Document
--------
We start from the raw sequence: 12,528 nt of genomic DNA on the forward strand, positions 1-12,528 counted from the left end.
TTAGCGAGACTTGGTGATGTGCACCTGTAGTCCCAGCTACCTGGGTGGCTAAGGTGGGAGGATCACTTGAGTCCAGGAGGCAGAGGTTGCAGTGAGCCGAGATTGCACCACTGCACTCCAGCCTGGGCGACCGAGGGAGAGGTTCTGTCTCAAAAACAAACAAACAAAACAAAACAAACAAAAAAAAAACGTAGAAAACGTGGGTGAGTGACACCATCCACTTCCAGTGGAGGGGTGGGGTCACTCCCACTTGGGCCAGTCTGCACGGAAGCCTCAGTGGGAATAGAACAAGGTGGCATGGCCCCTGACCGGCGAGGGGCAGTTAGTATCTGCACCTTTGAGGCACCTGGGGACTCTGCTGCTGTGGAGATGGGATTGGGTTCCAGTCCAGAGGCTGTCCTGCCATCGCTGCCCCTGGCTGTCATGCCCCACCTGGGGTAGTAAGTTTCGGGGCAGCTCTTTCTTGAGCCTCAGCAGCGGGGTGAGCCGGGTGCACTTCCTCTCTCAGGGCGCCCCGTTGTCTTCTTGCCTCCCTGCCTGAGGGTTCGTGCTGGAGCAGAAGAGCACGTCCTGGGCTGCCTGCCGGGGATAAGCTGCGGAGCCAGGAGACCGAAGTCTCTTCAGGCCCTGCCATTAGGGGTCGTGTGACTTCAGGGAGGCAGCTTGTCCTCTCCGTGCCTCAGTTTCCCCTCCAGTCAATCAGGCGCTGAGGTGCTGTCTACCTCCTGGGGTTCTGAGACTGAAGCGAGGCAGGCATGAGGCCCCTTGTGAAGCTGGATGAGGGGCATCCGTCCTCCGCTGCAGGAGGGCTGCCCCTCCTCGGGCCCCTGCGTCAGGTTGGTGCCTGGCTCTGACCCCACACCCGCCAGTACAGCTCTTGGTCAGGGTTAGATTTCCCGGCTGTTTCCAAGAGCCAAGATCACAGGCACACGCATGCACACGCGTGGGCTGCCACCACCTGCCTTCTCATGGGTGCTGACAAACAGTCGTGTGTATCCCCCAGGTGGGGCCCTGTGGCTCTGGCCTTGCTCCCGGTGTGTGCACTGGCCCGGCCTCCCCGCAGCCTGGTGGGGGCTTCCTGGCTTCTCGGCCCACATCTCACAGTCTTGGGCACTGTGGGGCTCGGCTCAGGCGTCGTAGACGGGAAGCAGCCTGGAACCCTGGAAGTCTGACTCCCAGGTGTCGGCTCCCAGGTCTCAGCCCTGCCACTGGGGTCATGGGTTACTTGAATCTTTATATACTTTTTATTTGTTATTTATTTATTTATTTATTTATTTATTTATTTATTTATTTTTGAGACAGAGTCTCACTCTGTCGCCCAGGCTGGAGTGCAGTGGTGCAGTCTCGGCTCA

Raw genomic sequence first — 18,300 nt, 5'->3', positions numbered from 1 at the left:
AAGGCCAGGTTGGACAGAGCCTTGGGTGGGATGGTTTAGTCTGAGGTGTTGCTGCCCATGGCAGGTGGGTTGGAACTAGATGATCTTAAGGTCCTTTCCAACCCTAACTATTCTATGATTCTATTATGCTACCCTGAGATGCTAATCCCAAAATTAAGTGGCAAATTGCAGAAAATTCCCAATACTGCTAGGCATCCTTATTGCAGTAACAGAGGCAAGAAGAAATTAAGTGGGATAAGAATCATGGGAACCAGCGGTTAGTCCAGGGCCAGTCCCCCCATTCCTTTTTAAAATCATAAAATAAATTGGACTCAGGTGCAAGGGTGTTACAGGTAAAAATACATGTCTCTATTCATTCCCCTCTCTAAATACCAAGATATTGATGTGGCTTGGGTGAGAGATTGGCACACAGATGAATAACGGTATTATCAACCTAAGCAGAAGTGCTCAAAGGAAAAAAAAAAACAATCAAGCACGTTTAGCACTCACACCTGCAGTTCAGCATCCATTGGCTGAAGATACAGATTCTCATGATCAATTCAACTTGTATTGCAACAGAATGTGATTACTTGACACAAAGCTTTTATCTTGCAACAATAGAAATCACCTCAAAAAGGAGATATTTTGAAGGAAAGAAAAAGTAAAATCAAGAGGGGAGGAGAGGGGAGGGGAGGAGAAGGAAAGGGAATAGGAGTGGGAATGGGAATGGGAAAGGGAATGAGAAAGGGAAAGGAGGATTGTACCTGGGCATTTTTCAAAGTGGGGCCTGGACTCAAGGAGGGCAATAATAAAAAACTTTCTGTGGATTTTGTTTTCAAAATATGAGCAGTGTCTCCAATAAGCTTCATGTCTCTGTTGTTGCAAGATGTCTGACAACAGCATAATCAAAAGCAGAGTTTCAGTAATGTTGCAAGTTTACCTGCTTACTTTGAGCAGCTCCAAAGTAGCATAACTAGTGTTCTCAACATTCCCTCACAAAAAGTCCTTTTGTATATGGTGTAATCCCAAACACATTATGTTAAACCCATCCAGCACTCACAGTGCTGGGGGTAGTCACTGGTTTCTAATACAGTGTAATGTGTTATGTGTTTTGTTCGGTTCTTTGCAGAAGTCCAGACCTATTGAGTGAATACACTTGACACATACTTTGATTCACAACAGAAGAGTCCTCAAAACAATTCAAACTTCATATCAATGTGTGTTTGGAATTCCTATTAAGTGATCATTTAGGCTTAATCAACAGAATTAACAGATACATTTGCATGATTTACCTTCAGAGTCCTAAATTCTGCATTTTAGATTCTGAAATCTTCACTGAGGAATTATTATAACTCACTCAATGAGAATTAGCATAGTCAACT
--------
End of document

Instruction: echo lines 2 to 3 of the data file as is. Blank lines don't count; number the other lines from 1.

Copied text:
TTAGCGAGACTTGGTGATGTGCACCTGTAGTCCCAGCTACCTGGGTGGCTAAGGTGGGAGGATCACTTGAGTCCAGGAGGCAGAGGTTGCAGTGAGCCGAGATTGCACCACTGCACTCCAGCCTGGGCGACCGAGGGAGAGGTTCTGTCTCAAAAACAAACAAACAAAACAAAACAAACAAAAAAAAAACGTAGAAAACGTGGGTGAGTGACACCATCCACTTCCAGTGGAGGGGTGGGGTCACTCCCACTTGGGCCAGTCTGCACGGAAGCCTCAGTGGGAATAGAACAAGGTGGCATGGCCCCTGACCGGCGAGGGGCAGTTAGTATCTGCACCTTTGAGGCACCTGGGGACTCTGCTGCTGTGGAGATGGGATTGGGTTCCAGTCCAGAGGCTGTCCTGCCATCGCTGCCCCTGGCTGTCATGCCCCACCTGGGGTAGTAAGTTTCGGGGCAGCTCTTTCTTGAGCCTCAGCAGCGGGGTGAGCCGGGTGCACTTCCTCTCTCAGGGCGCCCCGTTGTCTTCTTGCCTCCCTGCCTGAGGGTTCGTGCTGGAGCAGAAGAGCACGTCCTGGGCTGCCTGCCGGGGATAAGCTGCGGAGCCAGGAGACCGAAGTCTCTTCAGGCCCTGCCATTAGGGGTCGTGTGACTTCAGGGAGGCAGCTTGTCCTCTCCGTGCCTCAGTTTCCCCTCCAGTCAATCAGGCGCTGAGGTGCTGTCTACCTCCTGGGGTTCTGAGACTGAAGCGAGGCAGGCATGAGGCCCCTTGTGAAGCTGGATGAGGGGCATCCGTCCTCCGCTGCAGGAGGGCTGCCCCTCCTCGGGCCCCTGCGTCAGGTTGGTGCCTGGCTCTGACCCCACACCCGCCAGTACAGCTCTTGGTCAGGGTTAGATTTCCCGGCTGTTTCCAAGAGCCAAGATCACAGGCACACGCATGCACACGCGTGGGCTGCCACCACCTGCCTTCTCATGGGTGCTGACAAACAGTCGTGTGTATCCCCCAGGTGGGGCCCTGTGGCTCTGGCCTTGCTCCCGGTGTGTGCACTGGCCCGGCCTCCCCGCAGCCTGGTGGGGGCTTCCTGGCTTCTCGGCCCACATCTCACAGTCTTGGGCACTGTGGGGCTCGGCTCAGGCGTCGTAGACGGGAAGCAGCCTGGAACCCTGGAAGTCTGACTCCCAGGTGTCGGCTCCCAGGTCTCAGCCCTGCCACTGGGGTCATGGGTTACTTGAATCTTTATATACTTTTTATTTGTTATTTATTTATTTATTTATTTATTTATTTATTTATTTATTTTTGAGACAGAGTCTCACTCTGTCGCCCAGGCTGGAGTGCAGTGGTGCAGTCTCGGCTCA

Raw genomic sequence first — 18,300 nt, 5'->3', positions numbered from 1 at the left: